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Back to Basics: The Psychoanalytic Conceptualization of Motivation

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Reconsideration of motivation, a fundamental concept in psychoanalytic theory, engages us with basic assumptions and postulates of our field and draws us to the borders with neighboring scientific elaborations of the design, structure, and function of the mind. This paper presents a concept of motivation from a perspective in modern conflict theory and correlates this concept with current thinking in evolutionary biology. The challenges that this correlation raises for all psychoanalytic approaches to motivation are discussed. Natural selection has fundamentally organized motivation in accord with the principle of inclusive fitness. Adaptive motivations of self-interest achieved through social success are paramount. In mind sciences there is a growing appreciation of the innately modular mind with mounting evidence for domain and content-specific evolved psychological mechanisms, the modern term for instincts. In regard to motivation in modern conflict theory, evolved mechanisms and predispositions are innately linked to pleasure-unpleasure and include, importantly, motivations of self-interest. The pleasure-unpleasure principle regulates motivation throughout life. Early mother-child interactions are vital to the development and contextualization of motivation; however, these interactions themselves depend on mutually coadapted mechanisms that give vectors and impose constraints on every primary relationship. In evading innate contributions there is a danger of embarking on a new creationist paradigm.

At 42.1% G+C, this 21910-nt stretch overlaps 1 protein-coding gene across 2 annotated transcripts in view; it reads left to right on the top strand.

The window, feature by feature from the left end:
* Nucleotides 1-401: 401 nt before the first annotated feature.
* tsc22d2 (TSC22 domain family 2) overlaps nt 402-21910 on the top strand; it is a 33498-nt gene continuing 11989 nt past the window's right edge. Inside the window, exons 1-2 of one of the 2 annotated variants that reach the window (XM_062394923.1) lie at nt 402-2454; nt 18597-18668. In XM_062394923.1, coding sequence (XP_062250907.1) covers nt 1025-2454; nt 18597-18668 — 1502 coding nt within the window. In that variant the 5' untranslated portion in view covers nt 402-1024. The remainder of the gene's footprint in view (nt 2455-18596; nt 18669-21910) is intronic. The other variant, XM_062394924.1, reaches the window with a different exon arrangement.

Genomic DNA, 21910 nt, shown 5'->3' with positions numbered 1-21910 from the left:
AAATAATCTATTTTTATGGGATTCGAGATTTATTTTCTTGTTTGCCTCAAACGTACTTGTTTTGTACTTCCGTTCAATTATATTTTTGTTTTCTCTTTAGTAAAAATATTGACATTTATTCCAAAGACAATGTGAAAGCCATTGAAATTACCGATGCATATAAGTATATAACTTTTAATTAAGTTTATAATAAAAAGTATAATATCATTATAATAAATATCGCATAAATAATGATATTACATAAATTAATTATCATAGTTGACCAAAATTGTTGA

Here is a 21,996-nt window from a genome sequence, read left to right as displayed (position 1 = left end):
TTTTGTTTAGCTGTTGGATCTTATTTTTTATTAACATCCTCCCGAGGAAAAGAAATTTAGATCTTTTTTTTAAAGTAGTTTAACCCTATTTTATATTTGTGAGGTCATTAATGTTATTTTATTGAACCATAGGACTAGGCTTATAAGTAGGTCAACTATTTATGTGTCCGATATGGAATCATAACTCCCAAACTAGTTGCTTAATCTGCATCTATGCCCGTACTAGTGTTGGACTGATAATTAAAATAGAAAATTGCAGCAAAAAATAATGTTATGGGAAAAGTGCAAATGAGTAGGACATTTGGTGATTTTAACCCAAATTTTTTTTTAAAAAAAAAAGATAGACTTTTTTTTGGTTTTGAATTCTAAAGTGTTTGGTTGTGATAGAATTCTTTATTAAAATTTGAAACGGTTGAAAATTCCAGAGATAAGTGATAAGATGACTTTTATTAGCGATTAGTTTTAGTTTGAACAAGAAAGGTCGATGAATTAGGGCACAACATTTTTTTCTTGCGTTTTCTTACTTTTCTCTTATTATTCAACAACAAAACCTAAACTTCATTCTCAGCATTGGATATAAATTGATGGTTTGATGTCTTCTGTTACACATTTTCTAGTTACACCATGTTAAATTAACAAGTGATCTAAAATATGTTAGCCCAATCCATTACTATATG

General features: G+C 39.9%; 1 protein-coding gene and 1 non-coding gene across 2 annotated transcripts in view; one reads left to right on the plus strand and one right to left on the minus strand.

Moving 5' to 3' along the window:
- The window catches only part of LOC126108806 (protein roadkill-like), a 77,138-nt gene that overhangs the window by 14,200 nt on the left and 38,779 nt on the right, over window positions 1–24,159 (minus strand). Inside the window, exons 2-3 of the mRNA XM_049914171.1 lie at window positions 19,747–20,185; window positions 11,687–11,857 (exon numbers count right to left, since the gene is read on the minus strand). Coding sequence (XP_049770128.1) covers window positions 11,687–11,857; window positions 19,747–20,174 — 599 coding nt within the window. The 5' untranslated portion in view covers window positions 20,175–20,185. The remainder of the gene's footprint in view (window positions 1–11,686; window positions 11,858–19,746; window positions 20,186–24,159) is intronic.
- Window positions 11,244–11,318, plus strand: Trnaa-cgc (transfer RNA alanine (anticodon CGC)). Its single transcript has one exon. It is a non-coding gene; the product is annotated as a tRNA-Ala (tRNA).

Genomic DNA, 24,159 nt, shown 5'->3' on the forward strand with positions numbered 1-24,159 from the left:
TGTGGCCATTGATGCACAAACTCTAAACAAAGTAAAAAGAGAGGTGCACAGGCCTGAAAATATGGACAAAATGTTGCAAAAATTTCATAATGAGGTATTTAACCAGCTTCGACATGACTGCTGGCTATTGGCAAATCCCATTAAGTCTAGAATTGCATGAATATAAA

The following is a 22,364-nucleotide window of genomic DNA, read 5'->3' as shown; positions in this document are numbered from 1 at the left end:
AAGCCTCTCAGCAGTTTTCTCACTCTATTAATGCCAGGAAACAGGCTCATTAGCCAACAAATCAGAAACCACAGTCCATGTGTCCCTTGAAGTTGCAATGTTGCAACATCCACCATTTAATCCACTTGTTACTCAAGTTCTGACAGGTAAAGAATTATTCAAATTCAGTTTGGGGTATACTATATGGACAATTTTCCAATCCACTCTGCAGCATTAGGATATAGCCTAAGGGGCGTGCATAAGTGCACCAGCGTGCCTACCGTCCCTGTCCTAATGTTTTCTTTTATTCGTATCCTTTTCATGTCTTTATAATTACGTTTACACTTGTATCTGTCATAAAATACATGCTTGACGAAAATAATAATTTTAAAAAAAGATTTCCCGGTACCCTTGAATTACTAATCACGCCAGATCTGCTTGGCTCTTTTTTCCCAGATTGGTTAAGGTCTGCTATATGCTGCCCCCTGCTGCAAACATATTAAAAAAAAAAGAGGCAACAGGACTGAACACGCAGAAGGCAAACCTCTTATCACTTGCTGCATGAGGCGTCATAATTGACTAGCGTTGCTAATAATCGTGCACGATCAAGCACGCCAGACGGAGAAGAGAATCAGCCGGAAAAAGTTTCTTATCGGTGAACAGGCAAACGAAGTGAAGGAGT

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Document Type: Research Article

Affiliations: Weill Cornell Medical College; New York Psychoanalytic Institute

Publication date: December 20, 2001

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